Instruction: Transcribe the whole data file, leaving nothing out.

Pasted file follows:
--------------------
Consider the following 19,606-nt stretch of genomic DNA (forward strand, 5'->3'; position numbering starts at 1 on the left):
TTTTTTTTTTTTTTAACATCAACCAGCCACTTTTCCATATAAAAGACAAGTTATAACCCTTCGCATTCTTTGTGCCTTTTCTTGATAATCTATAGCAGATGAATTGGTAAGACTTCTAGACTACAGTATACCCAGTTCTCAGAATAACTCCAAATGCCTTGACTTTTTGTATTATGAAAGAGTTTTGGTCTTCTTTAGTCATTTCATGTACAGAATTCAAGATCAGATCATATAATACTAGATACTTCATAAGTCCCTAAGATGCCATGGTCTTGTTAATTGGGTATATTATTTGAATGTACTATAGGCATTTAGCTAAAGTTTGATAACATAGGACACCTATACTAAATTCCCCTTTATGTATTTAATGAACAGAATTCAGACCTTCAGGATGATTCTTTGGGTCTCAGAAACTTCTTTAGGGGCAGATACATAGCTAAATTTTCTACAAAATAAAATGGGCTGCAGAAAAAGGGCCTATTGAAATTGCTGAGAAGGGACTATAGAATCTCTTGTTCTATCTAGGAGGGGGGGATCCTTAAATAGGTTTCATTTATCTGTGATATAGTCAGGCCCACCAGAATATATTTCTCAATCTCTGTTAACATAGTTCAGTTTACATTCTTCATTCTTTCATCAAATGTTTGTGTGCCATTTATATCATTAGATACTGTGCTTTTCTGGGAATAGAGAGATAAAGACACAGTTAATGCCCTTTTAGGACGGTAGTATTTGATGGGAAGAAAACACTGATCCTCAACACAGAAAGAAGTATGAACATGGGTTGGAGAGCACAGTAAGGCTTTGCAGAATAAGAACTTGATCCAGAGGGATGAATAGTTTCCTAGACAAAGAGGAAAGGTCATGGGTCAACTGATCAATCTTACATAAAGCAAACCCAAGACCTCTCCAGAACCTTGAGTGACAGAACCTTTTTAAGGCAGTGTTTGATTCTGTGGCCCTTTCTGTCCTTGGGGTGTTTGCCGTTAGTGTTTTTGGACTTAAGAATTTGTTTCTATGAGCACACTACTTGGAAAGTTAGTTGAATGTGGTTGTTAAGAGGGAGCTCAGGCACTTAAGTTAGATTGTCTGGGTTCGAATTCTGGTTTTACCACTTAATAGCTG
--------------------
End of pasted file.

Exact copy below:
Consider the following 19,606-nt stretch of genomic DNA (forward strand, 5'->3'; position numbering starts at 1 on the left):
TTTTTTTTTTTTTTAACATCAACCAGCCACTTTTCCATATAAAAGACAAGTTATAACCCTTCGCATTCTTTGTGCCTTTTCTTGATAATCTATAGCAGATGAATTGGTAAGACTTCTAGACTACAGTATACCCAGTTCTCAGAATAACTCCAAATGCCTTGACTTTTTGTATTATGAAAGAGTTTTGGTCTTCTTTAGTCATTTCATGTACAGAATTCAAGATCAGATCATATAATACTAGATACTTCATAAGTCCCTAAGATGCCATGGTCTTGTTAATTGGGTATATTATTTGAATGTACTATAGGCATTTAGCTAAAGTTTGATAACATAGGACACCTATACTAAATTCCCCTTTATGTATTTAATGAACAGAATTCAGACCTTCAGGATGATTCTTTGGGTCTCAGAAACTTCTTTAGGGGCAGATACATAGCTAAATTTTCTACAAAATAAAATGGGCTGCAGAAAAAGGGCCTATTGAAATTGCTGAGAAGGGACTATAGAATCTCTTGTTCTATCTAGGAGGGGGGGATCCTTAAATAGGTTTCATTTATCTGTGATATAGTCAGGCCCACCAGAATATATTTCTCAATCTCTGTTAACATAGTTCAGTTTACATTCTTCATTCTTTCATCAAATGTTTGTGTGCCATTTATATCATTAGATACTGTGCTTTTCTGGGAATAGAGAGATAAAGACACAGTTAATGCCCTTTTAGGACGGTAGTATTTGATGGGAAGAAAACACTGATCCTCAACACAGAAAGAAGTATGAACATGGGTTGGAGAGCACAGTAAGGCTTTGCAGAATAAGAACTTGATCCAGAGGGATGAATAGTTTCCTAGACAAAGAGGAAAGGTCATGGGTCAACTGATCAATCTTACATAAAGCAAACCCAAGACCTCTCCAGAACCTTGAGTGACAGAACCTTTTTAAGGCAGTGTTTGATTCTGTGGCCCTTTCTGTCCTTGGGGTGTTTGCCGTTAGTGTTTTTGGACTTAAGAATTTGTTTCTATGAGCACACTACTTGGAAAGTTAGTTGAATGTGGTTGTTAAGAGGGAGCTCAGGCACTTAAGTTAGATTGTCTGGGTTCGAATTCTGGTTTTACCACTTAATAGCTG